Volume 2, Issue 2, November 2011
Midnight in Paris
The American love story with Paris, rudely interrupted by the “Liberty Fries” episode, has recently revived with a vengeance in the form of memoirs, scholarly analyses, and a string of “chick-lit” romances. It is our great luck that Woody Allen has chosen to ride the crest of this wave with a fond look at the city and the days when Americans came in droves to fulfill their artistic dreams. Although the phenomenon is two-centuries’ old, the Lost Generation remains its most powerful embodiment : the huge success of the exhibition of the Stein family as art collectors [shown in San Francisco, Paris, and New York] being yet additional proof. In managing to bring this particular moment of the past and present together in so entertaining a fashion, Woody Allen has offered those of us who teach the history of Paris on North American campuses a great vehicle for discussion, as Jeff Jackson demonstrates. Anyone who presumes that the myth of Paris as a Bohemian haven for writers is dead and gone might take a look at Douglas Kennedy’s The Woman from the Fifth, “soon to be a major motion picture,” which offers a less rosy version of the transplantation. The fascination, one should note, is mutual, and the French remain as mesmerized by Manhattan as Americans by the City of Lights.
To read the review…
To The Hermitage
Cross-cultural encounters permeate this issue, although by accident rather than conscious decision. In To the Hermitage Malcolm Bradbury weaves parallel stories of the voyage to Saint Petersburg of an English novelist in 1993 and Denis Diderot’s visit to Catherine the Great in 1773. The juxtaposition allows Bradbury to address both the Enlightenment and its critics and, as Kent Wright argues in his illuminating review, to offer his own rejoinder. He was not alone, moreover, in believing that fiction offered the best vehicle for a sympathetic rendering of the Enlightenment. The novel combines tongue-in-cheek pastiche of academic wrangles and eighteenth-century literature with realistic narrative, and can therefore be read (and hence taught) on multiple levels. Like David Lodge, Bradbury brings to his romps a profound literary knowledge and his novel is as good a guide as any to the literary currents of the late twentieth century. One might hesitate to assign Patrick Suskind’s Perfume or Andrew Miller’s Pure, despite their vivid recreations of eighteenth-century Paris, when one can have students read Diderot, Mercier, or Marivaux, but To the Hermitage does something more. Unlike Woody Allen who, in juxtaposing two eras, asks that we distance ourselves from an imaginary past, Bradbury uses the juxtaposition to bring us into the past.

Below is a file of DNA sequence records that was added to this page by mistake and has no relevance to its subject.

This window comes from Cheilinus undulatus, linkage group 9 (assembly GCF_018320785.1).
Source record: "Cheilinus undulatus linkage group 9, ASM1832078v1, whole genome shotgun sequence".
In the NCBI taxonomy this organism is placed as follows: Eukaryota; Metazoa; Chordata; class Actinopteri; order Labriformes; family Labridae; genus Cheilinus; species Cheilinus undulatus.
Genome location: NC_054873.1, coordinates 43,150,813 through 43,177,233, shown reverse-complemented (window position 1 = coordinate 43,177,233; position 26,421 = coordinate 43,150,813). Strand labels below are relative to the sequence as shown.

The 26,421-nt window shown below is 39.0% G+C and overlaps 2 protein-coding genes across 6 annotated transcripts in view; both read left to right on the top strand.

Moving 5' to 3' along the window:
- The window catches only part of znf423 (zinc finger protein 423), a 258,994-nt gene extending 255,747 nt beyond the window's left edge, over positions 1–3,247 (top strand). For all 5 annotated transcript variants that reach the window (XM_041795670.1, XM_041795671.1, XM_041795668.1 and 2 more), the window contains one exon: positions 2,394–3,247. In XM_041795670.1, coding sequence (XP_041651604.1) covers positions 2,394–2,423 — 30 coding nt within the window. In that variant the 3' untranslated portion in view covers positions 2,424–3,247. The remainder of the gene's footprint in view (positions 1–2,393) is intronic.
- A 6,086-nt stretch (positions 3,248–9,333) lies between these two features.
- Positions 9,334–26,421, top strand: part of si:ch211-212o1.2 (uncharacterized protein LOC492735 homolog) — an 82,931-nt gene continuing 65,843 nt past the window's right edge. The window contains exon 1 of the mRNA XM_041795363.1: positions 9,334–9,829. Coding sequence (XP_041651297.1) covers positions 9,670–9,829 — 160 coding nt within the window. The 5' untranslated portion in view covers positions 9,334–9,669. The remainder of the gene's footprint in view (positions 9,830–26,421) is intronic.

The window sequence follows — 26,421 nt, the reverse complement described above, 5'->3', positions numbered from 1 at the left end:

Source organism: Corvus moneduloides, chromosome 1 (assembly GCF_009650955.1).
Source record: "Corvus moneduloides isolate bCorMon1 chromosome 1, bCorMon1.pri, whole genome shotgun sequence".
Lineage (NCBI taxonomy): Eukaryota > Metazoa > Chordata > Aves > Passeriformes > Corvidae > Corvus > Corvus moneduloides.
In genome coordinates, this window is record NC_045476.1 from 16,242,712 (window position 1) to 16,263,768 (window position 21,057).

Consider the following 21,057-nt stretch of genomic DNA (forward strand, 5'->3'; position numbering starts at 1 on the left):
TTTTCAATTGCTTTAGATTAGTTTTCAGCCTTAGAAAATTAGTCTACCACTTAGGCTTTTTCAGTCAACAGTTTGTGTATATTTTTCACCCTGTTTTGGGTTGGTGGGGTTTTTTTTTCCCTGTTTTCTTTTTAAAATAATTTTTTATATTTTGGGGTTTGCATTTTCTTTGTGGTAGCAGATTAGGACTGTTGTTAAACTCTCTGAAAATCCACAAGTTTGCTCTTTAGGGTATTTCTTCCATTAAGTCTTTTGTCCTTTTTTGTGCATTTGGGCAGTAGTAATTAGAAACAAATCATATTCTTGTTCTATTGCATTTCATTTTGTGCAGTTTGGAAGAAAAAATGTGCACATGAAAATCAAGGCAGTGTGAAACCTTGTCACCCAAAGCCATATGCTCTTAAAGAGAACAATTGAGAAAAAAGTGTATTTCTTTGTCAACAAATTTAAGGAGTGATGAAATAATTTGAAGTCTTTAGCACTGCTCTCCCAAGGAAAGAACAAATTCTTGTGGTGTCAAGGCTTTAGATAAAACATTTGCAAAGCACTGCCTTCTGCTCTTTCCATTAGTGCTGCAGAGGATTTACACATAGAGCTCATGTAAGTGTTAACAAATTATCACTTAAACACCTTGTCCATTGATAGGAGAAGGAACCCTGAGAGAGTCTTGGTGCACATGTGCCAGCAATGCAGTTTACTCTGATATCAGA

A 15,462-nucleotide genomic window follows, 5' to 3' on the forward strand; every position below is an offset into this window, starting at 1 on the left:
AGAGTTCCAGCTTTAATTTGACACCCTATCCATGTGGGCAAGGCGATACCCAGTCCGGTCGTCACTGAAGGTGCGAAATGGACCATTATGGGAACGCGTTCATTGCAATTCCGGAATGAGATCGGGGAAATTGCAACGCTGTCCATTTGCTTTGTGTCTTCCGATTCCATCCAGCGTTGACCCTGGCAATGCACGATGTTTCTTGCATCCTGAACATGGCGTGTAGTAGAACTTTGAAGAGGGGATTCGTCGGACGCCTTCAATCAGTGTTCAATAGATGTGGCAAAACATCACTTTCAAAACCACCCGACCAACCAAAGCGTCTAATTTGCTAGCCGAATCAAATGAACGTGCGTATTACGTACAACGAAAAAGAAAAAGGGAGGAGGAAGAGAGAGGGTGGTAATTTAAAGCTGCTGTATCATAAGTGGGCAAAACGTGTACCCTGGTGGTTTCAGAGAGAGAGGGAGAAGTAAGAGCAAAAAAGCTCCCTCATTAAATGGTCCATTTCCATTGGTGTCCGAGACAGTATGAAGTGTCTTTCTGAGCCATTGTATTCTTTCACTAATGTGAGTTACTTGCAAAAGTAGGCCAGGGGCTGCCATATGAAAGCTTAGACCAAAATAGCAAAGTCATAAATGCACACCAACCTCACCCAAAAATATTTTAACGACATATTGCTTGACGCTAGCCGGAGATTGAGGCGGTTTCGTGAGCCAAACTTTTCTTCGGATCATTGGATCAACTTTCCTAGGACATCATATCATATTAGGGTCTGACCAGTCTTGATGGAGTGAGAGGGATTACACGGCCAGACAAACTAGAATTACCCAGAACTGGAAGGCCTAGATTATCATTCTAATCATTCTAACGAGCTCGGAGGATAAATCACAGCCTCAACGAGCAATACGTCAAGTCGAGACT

To read the review…
Breathless and Cléo de 5 à 7
France and America are featured once more in Patrick Young and Rebecca Pulju’s examination of post-war consumer culture through the classic New Wave films Breathless and Cléo de 5 à 7. The cultural changes that accompanied the French economic miracle fascinated and worried observers who depicted a young generation adrift amidst the plenty. Godard’s film offered an homage to American cinema, but, as Patrick Young observes, by framing it within French existential philosophy, it invented a powerful new genre. Both Breathless and Cléo de 5 à 7 tie the new consumerism to an inner emptiness and narcissism. Characters roam about unmoored, seeking to affirm their existence through appearance, seeking their reflection in mirrors. The more optimistic of the two, Agnès Varda suggests that an inner self remains locked within and that women can recover it by breaking free from the temptations and demands of the market. The films therefore provide fodder for discussions of French post-war prosperity against the backdrop of the Cold War and Algerian War, gender, consumerism, and selfhood.
To read the review…
Liana Vardi, University of Buffalo